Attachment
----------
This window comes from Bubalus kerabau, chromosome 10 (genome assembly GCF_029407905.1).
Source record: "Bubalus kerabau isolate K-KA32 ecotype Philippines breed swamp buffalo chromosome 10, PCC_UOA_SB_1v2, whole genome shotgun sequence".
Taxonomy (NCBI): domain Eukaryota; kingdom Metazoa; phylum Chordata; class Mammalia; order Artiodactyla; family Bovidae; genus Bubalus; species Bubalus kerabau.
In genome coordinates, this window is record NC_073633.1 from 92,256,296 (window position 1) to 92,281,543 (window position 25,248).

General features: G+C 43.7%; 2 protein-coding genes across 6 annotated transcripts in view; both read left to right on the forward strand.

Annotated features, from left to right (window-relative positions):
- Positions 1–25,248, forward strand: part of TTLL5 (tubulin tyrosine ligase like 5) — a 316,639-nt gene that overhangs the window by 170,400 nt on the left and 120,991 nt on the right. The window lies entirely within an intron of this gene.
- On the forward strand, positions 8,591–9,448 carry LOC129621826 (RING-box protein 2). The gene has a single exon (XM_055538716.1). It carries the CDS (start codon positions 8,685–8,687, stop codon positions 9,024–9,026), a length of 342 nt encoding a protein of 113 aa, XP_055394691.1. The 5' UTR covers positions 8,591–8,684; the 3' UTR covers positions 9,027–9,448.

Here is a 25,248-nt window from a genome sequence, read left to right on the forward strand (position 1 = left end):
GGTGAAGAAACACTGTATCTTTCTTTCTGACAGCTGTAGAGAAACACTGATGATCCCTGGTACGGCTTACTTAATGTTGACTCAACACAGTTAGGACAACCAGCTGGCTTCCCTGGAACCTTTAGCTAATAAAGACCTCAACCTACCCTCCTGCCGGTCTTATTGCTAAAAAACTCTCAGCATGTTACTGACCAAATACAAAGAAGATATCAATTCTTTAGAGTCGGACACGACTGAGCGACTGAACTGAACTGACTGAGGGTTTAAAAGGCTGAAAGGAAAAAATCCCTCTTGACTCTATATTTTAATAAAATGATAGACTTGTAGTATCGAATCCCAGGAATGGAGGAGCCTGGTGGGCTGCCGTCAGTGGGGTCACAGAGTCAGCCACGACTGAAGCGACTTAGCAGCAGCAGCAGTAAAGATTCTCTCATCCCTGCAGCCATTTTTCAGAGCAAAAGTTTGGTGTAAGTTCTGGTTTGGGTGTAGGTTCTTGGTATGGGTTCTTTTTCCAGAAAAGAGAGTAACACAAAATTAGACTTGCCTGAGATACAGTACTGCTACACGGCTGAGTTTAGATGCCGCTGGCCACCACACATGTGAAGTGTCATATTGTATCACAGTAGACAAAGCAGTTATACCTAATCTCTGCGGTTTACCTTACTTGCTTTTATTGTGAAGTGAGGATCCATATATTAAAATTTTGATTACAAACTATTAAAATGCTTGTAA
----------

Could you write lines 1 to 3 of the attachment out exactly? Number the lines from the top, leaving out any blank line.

This window comes from Bubalus kerabau, chromosome 10 (genome assembly GCF_029407905.1).
Source record: "Bubalus kerabau isolate K-KA32 ecotype Philippines breed swamp buffalo chromosome 10, PCC_UOA_SB_1v2, whole genome shotgun sequence".
Taxonomy (NCBI): domain Eukaryota; kingdom Metazoa; phylum Chordata; class Mammalia; order Artiodactyla; family Bovidae; genus Bubalus; species Bubalus kerabau.